Sam Brownes Schooldays by Berwick Coates

Sam Browne's Schooldays – National Service Basic Training in the 1950s

National Service
ISBN 1-84683-075-3
    Delivery time:5-7 Days
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by Berwick Coates
A  squad of National Service recruits undergo their six weeks of basic training in the British Army of the 1950s.

Anybody old enough to have been eligible for national service during the 1950s and 1960s will remember the culture shock of undergoing basic training for the first six weeks of their time in uniform and this book aims to recapture the experience in all its glory, or lack thereof, for the nostalgic amusement of anyone who cares to read it.

Any young man in the United Kingdom who turned 18 between the years 1945 to 1960 became eligible for compulsory National Service in one of the armed forces and all but a few exemptions went on to serve their obligatory two years in military uniform.

Very few of them enjoyed the experience at the time but, with the perspective of hindsight, many now look back on their years of National Service with nostalgia. As the author says:

“Ask any of us whether we would like to do it again and you would not find any takers. But just mention it to any one of us – and stand back for the avalanche of reminiscences!”

With this in mind he has written this entertaining account, based on his own experiences as National Serviceman in the 1950s, recalling what it was like for a typical squad of raw recruits to undergo their first 10 weeks of ‘initial training’ in the British Army.

Drawn from a wide variety of social backgrounds and from towns and villages all over the United Kingdom, groups of young men who had nothing in common and who, under ordinary circumstances, would never have crossed paths with one another, were flung together, confined at close quarters and subjected to a crash course in military discipline. It was an experience that none of them would ever forget – traumatic in many ways yet fondly remembered by most, due to the spirit of camaraderie they shared with their fellow conscripts.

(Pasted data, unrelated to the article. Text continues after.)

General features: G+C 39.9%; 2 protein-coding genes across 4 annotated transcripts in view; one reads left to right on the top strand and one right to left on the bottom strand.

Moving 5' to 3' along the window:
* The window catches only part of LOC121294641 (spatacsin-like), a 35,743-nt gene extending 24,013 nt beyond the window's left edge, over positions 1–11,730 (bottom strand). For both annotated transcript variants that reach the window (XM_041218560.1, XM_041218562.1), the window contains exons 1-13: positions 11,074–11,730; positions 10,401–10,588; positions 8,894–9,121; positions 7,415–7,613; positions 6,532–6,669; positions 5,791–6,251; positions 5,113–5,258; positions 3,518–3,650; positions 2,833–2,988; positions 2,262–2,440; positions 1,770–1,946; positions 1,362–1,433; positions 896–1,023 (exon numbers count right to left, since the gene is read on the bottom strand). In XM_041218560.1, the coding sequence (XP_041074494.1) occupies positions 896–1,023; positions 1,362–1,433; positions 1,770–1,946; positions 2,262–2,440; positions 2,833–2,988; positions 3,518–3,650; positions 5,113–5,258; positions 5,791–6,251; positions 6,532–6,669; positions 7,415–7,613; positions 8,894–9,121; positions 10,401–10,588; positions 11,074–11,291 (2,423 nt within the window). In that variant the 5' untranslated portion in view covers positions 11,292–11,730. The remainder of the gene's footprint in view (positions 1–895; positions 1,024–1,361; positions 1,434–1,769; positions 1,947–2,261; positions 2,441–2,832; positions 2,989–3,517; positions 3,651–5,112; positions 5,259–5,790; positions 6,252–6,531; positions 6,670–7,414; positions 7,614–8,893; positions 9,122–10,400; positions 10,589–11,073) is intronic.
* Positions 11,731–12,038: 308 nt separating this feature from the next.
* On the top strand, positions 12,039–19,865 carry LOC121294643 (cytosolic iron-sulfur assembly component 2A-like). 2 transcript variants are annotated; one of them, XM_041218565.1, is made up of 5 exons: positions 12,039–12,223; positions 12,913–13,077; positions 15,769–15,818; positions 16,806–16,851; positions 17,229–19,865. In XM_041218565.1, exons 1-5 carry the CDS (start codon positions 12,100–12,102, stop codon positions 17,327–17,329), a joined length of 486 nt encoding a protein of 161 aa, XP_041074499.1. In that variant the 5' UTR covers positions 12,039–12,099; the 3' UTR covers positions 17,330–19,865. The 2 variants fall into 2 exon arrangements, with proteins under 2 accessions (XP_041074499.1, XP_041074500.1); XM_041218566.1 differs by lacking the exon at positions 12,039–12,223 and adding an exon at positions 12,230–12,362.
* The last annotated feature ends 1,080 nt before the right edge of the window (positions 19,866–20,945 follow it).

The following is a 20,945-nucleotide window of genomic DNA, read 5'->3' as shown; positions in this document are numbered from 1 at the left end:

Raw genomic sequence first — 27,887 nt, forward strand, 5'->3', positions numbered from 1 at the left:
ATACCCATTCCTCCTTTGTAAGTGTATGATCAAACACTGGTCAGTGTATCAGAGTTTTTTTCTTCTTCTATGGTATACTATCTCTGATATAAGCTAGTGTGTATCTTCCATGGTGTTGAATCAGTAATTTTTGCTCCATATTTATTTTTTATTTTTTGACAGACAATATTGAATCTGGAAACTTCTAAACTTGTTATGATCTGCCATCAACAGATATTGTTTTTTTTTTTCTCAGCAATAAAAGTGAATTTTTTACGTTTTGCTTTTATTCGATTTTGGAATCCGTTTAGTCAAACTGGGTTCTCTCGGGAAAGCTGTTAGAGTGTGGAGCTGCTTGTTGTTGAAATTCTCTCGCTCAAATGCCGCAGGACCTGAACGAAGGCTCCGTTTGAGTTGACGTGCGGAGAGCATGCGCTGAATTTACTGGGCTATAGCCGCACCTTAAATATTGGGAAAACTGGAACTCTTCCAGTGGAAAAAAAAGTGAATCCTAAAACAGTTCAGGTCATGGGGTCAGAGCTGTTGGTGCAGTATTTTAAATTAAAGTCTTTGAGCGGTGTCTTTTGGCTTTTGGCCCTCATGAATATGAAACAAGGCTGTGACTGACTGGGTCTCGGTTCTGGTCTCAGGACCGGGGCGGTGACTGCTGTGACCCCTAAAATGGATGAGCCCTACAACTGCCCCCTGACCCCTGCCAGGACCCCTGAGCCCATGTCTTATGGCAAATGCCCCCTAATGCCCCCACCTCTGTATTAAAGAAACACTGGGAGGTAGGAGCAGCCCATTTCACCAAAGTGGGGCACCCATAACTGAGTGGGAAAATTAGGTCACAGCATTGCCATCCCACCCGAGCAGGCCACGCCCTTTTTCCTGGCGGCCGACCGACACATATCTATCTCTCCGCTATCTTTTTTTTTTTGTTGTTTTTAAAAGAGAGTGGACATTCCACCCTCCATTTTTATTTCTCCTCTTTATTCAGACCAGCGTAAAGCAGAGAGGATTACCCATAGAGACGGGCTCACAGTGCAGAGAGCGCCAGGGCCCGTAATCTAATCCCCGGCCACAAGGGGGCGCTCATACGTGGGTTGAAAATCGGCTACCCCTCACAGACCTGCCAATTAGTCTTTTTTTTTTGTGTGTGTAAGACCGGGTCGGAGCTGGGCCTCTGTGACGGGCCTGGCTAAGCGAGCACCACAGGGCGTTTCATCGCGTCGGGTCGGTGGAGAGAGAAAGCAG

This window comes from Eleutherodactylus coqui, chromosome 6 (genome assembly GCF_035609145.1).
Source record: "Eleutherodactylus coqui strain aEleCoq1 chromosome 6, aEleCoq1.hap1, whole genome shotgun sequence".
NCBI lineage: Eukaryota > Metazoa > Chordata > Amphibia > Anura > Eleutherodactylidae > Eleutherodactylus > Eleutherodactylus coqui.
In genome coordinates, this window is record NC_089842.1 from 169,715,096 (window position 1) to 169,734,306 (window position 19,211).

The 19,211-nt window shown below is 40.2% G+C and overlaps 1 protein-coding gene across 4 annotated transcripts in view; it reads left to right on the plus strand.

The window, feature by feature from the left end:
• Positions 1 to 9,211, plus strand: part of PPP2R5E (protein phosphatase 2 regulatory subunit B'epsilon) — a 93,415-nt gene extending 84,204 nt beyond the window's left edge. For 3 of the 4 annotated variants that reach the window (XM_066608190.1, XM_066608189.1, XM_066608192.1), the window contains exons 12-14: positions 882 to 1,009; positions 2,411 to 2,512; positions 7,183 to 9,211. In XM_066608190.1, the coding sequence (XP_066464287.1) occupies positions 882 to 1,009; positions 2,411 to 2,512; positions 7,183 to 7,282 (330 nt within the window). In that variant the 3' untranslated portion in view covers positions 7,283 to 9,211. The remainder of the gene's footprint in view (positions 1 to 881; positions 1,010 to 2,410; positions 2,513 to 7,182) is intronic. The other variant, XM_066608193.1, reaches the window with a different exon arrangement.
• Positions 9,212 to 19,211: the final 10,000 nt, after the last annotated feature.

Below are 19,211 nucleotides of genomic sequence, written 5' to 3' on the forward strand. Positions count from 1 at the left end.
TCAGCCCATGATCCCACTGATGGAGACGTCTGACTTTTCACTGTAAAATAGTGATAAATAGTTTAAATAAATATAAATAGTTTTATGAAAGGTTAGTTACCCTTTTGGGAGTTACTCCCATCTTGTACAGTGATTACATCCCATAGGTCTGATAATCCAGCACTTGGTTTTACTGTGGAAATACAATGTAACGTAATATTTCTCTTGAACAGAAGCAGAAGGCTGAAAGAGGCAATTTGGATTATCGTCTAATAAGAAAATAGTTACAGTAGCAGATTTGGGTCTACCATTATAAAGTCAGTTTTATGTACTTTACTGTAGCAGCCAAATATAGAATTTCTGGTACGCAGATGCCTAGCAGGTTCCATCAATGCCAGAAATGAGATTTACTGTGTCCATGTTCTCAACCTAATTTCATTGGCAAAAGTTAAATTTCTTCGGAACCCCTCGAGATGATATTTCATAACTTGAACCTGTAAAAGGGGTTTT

“It is true,” the author continues, “that we felt deprivation, homesickness, frustration, self-pity, rage, bafflement, and physical fear; but there were also moments when we felt satisfaction, even pride. We worked, we sweated, we wondered, and we moaned. But we also laughed. How we laughed!”

This laughter, which features prominently within the pages of this evocative and historically accurate account, is sure to be greatly enjoyed by any former National Serviceman.

Drawn from a wide variety of social backgrounds and from towns and villages all over the United Kingdom, groups of young men who had nothing in common and who, under ordinary circumstances, would never have crossed paths with one another, were flung together, confined at close quarters and subjected to a crash course in military discipline. It was an experience that none of them would ever forget – traumatic in many ways yet fondly remembered by most, due to the spirit of camaraderie they shared with their fellow conscripts.

“It is true,” the author continues, “that we felt deprivation, homesickness, frustration, self-pity, rage, bafflement, and physical fear; but there were also moments when we felt satisfaction, even pride. We worked, we sweated, we wondered, and we moaned. But we also laughed. How we laughed!”

This laughter, which features prominently within the pages of this evocative and historically accurate account, is sure to be greatly enjoyed by any former National Serviceman.

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